“I would spent alone with the snake more or less the same time that I would spend with my father. I had to respect a deadline that forced me to work on it for days. I would devote myself to my father when his needs and his rattle called me, otherwise I would stay in my room with the door closed, and work – as I was requested to do – to make a dead animal look like a live one”.
Francesco Colloneve has worked for years embalming animals and knows only too deeply what gestures necessarily follow all separations. When his father dies and the house where he lives is transformed
into “a goastland that stinks of mushrooms, that when brushed with a hand, leaves your palm smelling of oxidized nickels”, Colloneve works on it with rhythmic and tiny gestures, as if it were one of the many animals on which he spends his nights. Because if “the art of losing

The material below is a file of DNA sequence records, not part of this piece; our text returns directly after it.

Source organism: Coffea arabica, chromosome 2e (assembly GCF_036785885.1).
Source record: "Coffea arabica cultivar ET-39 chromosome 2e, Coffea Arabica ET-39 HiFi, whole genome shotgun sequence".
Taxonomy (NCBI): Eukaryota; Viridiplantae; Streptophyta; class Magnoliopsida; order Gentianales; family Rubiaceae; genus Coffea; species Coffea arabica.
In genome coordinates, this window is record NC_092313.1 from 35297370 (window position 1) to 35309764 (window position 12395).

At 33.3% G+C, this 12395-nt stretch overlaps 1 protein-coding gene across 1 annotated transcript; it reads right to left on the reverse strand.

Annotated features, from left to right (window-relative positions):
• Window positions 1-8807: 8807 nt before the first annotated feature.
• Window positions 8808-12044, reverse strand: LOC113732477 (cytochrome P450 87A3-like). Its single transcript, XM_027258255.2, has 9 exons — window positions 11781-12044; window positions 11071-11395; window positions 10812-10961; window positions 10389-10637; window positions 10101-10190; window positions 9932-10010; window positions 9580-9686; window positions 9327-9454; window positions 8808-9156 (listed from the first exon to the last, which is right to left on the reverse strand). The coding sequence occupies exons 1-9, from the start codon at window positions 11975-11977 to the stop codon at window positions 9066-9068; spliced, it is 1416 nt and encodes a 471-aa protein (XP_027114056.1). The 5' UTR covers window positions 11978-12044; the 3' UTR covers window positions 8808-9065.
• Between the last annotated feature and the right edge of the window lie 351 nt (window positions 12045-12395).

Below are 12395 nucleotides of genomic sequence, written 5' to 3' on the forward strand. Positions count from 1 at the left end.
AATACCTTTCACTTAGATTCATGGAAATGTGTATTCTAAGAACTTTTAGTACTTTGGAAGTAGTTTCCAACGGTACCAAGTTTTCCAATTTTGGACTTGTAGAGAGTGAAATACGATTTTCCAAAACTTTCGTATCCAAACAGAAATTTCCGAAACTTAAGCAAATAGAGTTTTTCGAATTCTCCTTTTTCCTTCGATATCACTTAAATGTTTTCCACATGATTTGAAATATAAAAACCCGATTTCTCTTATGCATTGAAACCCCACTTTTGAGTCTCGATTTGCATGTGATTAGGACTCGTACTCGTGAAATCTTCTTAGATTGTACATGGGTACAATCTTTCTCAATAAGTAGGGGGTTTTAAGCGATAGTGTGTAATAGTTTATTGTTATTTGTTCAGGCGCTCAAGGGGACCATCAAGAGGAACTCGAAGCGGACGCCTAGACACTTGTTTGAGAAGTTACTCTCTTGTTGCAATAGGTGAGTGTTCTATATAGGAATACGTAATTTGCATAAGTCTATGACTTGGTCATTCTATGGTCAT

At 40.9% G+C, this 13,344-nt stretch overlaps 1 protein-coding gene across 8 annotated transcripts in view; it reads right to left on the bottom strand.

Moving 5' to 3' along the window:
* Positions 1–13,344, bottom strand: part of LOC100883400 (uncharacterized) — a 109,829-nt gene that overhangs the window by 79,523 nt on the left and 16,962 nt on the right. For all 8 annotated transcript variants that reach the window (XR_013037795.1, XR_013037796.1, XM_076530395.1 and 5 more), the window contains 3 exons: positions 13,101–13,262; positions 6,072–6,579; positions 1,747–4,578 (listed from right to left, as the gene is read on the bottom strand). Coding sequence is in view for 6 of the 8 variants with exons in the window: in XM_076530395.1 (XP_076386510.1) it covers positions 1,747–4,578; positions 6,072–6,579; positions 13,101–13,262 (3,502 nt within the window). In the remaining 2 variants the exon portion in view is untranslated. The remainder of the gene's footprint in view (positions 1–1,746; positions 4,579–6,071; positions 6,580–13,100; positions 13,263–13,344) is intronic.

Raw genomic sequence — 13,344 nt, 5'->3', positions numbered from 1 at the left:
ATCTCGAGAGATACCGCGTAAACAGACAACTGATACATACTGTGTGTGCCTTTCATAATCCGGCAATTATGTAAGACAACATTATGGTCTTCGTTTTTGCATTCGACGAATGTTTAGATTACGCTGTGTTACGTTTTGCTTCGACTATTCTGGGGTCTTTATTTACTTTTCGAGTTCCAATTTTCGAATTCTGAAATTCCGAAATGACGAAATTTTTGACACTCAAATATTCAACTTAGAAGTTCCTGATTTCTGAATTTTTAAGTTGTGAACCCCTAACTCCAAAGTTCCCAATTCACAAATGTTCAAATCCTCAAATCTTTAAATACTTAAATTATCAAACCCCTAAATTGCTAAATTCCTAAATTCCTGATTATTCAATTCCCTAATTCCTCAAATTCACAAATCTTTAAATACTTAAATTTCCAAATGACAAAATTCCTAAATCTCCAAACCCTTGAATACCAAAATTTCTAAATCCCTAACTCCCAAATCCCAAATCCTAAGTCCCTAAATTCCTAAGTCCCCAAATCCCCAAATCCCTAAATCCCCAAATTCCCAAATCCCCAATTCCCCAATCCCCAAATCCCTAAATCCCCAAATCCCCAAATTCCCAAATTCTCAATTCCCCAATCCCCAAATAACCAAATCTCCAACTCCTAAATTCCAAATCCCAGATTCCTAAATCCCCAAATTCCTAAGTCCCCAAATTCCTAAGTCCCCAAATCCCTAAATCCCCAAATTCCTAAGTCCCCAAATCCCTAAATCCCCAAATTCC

is not hard to learn”, as claimed by the poet Elizabeth Bishop, the art of surviving one’s losses is far more complicated. With a precise and sharp language which evokes and echoes the tools of his character, Gabriele Di Fronzo uses his debut novel to tell us about ways to preserve things, things like memories, like a goldfish, like a father.
Short-listed at Procida Isola di Artuto Elsa Morante Prize 2016
Volponi Prize for the Debut Novel 2016